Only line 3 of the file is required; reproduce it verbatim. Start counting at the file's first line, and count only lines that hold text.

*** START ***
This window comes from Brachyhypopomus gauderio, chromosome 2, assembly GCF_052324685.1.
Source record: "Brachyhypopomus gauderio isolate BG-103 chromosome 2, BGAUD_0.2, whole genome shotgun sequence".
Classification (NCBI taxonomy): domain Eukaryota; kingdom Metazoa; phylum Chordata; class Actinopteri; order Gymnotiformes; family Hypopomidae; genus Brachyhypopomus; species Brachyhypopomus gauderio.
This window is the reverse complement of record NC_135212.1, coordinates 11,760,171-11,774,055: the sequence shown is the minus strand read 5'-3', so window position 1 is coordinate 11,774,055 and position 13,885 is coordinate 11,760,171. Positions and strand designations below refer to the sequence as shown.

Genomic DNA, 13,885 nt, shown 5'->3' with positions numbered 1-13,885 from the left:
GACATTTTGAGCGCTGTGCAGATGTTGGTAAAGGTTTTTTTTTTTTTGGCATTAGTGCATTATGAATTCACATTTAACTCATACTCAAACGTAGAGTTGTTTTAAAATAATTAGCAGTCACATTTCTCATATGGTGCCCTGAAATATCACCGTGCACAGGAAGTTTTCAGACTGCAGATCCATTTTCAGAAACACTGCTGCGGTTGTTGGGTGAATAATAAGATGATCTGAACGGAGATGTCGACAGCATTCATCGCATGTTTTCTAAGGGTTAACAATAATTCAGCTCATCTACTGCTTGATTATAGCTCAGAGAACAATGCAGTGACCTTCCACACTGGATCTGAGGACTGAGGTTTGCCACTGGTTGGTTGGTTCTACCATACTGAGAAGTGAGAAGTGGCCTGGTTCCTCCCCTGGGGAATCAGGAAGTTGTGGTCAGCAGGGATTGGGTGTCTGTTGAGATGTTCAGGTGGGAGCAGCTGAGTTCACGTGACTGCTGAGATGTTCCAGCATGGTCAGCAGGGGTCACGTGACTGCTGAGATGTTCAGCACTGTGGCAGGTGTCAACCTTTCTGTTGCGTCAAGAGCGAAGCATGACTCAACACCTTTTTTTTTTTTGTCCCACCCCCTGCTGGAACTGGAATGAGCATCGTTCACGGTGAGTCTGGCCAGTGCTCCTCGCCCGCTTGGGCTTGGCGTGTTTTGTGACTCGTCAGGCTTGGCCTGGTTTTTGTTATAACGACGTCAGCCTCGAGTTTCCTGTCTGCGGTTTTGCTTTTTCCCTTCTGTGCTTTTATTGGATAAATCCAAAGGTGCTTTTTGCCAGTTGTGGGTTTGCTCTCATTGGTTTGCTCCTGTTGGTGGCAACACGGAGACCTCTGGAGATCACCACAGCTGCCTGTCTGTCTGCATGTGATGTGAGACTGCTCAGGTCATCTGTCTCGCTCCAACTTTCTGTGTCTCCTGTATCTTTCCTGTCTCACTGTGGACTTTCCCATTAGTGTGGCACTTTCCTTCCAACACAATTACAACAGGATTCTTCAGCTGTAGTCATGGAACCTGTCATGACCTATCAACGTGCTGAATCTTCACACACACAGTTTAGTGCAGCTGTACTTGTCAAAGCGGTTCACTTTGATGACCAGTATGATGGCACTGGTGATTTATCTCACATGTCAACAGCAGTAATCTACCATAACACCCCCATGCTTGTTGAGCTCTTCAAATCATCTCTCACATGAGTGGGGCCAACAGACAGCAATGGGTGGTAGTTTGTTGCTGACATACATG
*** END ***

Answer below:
Classification (NCBI taxonomy): domain Eukaryota; kingdom Metazoa; phylum Chordata; class Actinopteri; order Gymnotiformes; family Hypopomidae; genus Brachyhypopomus; species Brachyhypopomus gauderio.